I can’t really tell you where they came from. All I’ll say is that I may or may not have smuggled them from Provence. I may or may not have loved them so much in the restaurant garden that I worked in, that I may or may not have dried the seeds on the windowsil of my rundown house and tucked them into my suitcase and brought them back to the U.S. with me. That’s all I’ll say.
They’re not supposed to be red. They are supposed to be black. Little black flower peppers. The most intriguing fruit I’ve seen dangling in a garden. But these ones never even turned red. Only this pair did after they sat on the windowsil for ages. I don’t know why… they just sat there, green as can be. Except these two.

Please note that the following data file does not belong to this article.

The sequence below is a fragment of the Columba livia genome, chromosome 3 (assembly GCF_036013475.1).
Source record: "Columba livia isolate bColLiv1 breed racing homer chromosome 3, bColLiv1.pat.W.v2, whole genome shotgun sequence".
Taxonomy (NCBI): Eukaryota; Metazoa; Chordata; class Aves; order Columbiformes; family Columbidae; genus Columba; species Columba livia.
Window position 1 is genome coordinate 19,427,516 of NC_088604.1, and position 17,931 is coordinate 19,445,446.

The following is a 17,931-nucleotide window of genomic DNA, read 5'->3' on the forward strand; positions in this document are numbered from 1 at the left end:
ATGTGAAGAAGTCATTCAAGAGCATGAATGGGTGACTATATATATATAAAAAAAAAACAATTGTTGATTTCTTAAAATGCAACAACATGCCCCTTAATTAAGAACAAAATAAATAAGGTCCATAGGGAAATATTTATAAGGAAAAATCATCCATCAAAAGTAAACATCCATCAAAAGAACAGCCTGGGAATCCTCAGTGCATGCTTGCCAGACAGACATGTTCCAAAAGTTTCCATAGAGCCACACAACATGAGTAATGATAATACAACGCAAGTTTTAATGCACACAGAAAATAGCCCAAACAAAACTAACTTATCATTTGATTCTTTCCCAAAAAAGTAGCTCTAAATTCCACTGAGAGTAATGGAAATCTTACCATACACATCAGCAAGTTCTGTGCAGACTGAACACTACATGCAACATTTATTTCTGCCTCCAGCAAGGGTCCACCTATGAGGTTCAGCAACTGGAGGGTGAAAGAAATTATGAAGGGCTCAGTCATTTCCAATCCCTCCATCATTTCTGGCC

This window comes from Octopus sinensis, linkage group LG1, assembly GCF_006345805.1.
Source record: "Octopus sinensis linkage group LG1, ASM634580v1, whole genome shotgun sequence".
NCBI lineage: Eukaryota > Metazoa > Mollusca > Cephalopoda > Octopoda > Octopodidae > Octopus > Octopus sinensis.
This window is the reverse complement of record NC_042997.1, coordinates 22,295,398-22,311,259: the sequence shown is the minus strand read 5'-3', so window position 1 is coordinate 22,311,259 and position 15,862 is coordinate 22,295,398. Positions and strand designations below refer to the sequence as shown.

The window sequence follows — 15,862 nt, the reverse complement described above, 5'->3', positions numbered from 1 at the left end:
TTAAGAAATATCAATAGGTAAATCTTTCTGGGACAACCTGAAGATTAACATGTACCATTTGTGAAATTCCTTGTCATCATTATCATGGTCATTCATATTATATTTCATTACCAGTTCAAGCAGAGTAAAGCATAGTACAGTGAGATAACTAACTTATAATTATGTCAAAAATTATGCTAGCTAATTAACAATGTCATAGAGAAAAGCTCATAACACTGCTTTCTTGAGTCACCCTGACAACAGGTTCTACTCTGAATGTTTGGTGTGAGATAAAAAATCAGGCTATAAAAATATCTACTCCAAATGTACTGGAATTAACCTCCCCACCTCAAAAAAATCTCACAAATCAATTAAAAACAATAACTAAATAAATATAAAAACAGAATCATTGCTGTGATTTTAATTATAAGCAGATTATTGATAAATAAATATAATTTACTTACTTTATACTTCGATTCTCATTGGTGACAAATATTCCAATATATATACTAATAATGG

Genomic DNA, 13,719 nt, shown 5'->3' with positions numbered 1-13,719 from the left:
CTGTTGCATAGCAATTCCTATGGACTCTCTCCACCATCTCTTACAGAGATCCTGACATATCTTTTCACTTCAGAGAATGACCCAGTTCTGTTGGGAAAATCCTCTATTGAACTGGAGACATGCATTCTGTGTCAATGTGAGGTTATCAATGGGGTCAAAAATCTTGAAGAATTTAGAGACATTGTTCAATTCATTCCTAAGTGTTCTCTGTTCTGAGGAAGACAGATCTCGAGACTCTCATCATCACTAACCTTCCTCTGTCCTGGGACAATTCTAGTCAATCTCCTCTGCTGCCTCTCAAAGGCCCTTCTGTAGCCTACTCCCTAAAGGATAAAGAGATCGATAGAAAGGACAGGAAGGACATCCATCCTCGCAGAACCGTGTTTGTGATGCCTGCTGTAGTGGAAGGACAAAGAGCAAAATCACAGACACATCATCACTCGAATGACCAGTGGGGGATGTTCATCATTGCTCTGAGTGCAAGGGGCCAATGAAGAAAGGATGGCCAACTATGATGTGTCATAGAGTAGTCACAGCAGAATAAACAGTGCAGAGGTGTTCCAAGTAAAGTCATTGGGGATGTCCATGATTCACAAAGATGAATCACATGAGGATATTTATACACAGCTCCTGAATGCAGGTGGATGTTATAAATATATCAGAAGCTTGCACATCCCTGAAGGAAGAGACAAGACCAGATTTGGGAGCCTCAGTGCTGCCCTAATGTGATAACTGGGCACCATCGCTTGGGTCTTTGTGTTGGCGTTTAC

Which was upsetting at first. I really was looking forward to these black peppers. But seeing as it’s October, and getting very cold, it was time to bite the bullet and pick them. All ten million of them. So I did. And they’re still pretty. But not black.
They have a spicy inside. But the outside is not. Just a subtle burn on your tongue.
There were many, many baskets to be brought to the house. And so I decided that instead of eating ten million spicey peppers over the course of two weeks, I would pickle them. Lots of pickled peppers for the winter.
I made a brew of vinegar and sugar and salt and spices and heated it. Then I stuffed the peppers tightly into glass canning jars.
Then I ladled some of this warm liquid into each jar, enough to reach the top.
And after placing them in a hot water bath for 45 minutes, the seal on the lid made that fun popping sound. And they were ready for the winter.
Here is my pickling recipe. I hope that your peppers turn the color you desire, but if not, these will do just fine.